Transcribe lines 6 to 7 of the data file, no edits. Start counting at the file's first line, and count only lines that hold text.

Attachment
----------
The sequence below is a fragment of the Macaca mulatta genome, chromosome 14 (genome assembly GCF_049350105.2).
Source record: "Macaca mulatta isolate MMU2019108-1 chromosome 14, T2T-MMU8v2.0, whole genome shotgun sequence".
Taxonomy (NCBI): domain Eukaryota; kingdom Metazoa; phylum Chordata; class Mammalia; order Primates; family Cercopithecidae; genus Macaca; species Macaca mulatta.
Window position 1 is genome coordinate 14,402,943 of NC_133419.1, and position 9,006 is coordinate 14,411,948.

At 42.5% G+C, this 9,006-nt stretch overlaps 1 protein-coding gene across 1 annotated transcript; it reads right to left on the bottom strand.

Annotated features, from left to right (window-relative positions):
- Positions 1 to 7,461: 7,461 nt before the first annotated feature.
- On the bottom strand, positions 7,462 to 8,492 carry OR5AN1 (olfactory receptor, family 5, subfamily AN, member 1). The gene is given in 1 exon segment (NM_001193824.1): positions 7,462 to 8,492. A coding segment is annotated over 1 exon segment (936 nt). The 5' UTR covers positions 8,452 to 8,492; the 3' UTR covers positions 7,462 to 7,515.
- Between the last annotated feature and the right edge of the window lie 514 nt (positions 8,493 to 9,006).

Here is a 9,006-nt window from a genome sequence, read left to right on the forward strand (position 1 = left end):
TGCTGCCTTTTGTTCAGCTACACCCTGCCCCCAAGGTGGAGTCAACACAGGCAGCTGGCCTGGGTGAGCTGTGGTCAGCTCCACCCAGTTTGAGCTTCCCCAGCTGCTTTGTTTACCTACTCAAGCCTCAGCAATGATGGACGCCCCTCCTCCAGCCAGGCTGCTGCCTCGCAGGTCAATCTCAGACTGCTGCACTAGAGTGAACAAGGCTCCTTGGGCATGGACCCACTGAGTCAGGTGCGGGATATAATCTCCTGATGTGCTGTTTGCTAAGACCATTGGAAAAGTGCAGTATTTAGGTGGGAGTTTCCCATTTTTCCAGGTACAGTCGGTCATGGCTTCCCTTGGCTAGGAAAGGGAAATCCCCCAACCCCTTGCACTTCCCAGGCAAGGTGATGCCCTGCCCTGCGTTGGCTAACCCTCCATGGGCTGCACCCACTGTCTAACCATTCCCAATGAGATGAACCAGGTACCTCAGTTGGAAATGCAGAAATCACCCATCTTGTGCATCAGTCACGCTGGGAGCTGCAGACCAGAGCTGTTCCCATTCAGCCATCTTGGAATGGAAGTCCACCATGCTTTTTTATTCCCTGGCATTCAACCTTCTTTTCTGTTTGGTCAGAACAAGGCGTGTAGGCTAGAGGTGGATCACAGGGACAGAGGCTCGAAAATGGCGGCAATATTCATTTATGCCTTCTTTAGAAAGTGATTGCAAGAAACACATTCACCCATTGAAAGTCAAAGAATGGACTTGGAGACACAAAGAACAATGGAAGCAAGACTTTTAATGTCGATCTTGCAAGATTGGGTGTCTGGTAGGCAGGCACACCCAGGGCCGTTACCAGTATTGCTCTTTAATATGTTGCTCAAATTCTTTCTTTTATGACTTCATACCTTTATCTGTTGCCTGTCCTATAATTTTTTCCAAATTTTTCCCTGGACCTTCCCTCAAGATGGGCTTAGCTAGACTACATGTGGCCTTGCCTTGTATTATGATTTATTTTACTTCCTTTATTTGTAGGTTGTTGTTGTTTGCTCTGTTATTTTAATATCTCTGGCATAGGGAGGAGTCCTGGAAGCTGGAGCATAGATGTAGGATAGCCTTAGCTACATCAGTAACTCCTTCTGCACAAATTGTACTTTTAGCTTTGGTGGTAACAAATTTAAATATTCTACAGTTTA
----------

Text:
Annotated features, from left to right (window-relative positions):
- Positions 1 to 7,461: 7,461 nt before the first annotated feature.